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College Degrees: Why Aren't More People Making the Investment?

By Maria E. Canon and Charles S. Gascon

The benefits of a college diploma are many, including higher pay, lower unemployment, maybe even better health. Yet many high school graduates still do not pursue a college degree. This article examines several key reasons why more people aren’t making this investment in themselves.

2.0 (29 Reviews)

 

Earnings Growth Over a Lifetime: Not What It Used To Be

By Yu-Chien Kong and B. Ravikumar

A typical worker's earnings grow over his lifetime. The generation of workers born in the 1910s experienced more growth than the generation born in the 1940s.

0.0 (0 Reviews)

 

Resources

0.0 (0 Reviews)

 

Why Health Care Matters and the Current Debt Does Not

By Brett W. Fawley and Luciana Juvenal

All of the attention given to raising the debt ceiling this past summer might lead some to believe that spending by the federal government only recently became unsustainable.  Hardly.  We've been on this path a long time.

0.0 (0 Reviews)

 

Replicating the Harlem Children's Zone: How a Charter School Tax Credit Could Bring Human Capital Investment to Scale

By Ian Galloway

Every year, 1.2 million students drop out of high school in the United States. A clear moral and policy failure, this ongoing crisis is also an economic disaster.

1.0 (49 Reviews)

 

Resources

0.0 (0 Reviews)

 

Jobless Recoveries: Causes and Consequences

By Natalia A. Kolesnikova and Yang Liu

0.0 (0 Reviews)

 

Spanning the Region

0.0 (0 Reviews)

 

All I Really Need To Know About Microfinance I Learned in Bangladesh

By Daniel Davis

Former Secretary of State Henry Kissinger once called Bangladesh the world’s “basket case.” Unfortunately, the perception that many people still have of this little country consists of one simple idea—it’s one of the poorest countries in the world. But Bangladesh—poised for record growth—is the cradle of modern-day microfinance. Daniel Davis traveled there as a participant in the 17th Biennial International Consortium on Social Development Symposium and discovered a different world, one with some potential solutions for economic development in America.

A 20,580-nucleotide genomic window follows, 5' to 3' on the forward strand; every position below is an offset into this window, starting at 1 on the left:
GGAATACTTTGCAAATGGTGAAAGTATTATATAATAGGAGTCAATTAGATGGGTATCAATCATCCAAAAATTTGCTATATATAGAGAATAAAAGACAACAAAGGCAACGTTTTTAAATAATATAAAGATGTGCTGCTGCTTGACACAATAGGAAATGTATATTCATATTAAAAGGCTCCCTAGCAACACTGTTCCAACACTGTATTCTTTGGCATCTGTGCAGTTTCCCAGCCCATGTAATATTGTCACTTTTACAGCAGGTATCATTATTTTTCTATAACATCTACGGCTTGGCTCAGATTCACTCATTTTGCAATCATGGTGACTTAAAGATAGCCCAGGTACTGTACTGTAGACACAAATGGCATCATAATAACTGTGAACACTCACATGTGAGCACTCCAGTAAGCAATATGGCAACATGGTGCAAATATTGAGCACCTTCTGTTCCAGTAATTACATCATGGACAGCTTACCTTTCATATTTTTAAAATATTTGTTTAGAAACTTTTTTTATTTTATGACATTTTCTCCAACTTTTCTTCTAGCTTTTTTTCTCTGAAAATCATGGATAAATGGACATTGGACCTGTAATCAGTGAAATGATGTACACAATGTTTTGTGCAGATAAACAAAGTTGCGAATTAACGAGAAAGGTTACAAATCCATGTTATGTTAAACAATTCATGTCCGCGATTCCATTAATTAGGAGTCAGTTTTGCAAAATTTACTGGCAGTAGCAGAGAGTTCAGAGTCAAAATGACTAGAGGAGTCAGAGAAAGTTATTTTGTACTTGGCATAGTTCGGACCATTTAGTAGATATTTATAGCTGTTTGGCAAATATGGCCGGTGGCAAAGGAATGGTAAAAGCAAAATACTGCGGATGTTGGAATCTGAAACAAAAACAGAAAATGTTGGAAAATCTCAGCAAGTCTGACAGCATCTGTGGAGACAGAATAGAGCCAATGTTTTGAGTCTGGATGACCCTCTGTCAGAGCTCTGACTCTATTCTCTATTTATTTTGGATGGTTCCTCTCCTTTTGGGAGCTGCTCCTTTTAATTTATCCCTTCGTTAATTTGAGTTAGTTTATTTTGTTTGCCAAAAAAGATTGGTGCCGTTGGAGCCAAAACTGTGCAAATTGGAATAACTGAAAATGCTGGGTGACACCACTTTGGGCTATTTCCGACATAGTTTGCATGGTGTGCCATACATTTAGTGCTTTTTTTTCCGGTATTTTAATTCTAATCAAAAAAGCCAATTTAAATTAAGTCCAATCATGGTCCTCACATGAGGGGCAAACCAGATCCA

3.5 (118 Reviews)

 

Resources

0.0 (0 Reviews)

 

Teacher Workshops Chip Away at Economic Illiteracy

By William Bosshardt Paul Grimes, and Mary Suiter,

Workshops put on for teachers by the Atlanta and St. Louis Feds are having the desired results, a recent assessment shows. Teachers are learning about the economy and personal finance, and they are passing this information on to a student body that desperately needs it.

2.0 (2 Reviews)

 

Reader Exchange

0.0 (0 Reviews)

 

An Early Childhood Investment with a High Public Return

By Rob Grunewald and Arthur J. Rolnick

High-quality early childhood programs, particularly for children at risk, result not only in economic gains for the children as they grow up, but in savings on taxes, studies have shown.

4.5 (10 Reviews)

 

Mexico's Oportunidades Program Fails to Make the Grade in NYC

By Brett W. Fawley and Luciana Juvenal

A program that pays poor, rural Mexican families to keep their children in school didn’t translate well to New York City. The latter’s version will end this summer.

2.5 (12 Reviews)

 

From Community College to a Bachelor's Degree and Beyond: How Smooth Is the Road?

By Natalia A. Kolesnikova

Those who start out at a community college and go on to get a four-year or better degree usually face a rougher road than those who start out at a four-year college. The paycheck at the end of the road is often less for those in the former group.

3.0 (2 Reviews)

 

U.S. Income Inequality: It's Not So Bad

By Thomas A. Garrett

Census data show that the income of the rich is growing faster than the income of the poor. But such common measures exaggerate the degree of income inequality. In addition, income inequality is the result of-and not a detriment to-a well-functioning economy.

3.0 (6 Reviews)

 

Income Inequality: Time for Predatory Lending Laws?

By Yuliya Demyanyk

States that have adopted laws against such lending had higher than average levels of income inequality over the past 10 years than did states that didn't pass such laws.

1.0 (2 Reviews)

 

Community Profile: Life Sciences Help College Town of Columbia, Mo., Evolve

By Laura J. Hopper

4.0 (1 Reviews)

 

Wage Gap Widens, Especially in Cities

By Christopher H. Wheeler

Thirty years ago, the "haves" in the St. Louis Fed's District earned 3.7 times what the "have nots" earned.  Today, the "haves" make 5.2 times as much.  Education is just one of the reasons behind the widening divide.

0.0 (0 Reviews)

 

Community Profile: Pine Bluff, Ark., Unleashes Its Arsenal

By Stephen P. Greene

1.0 (1 Reviews)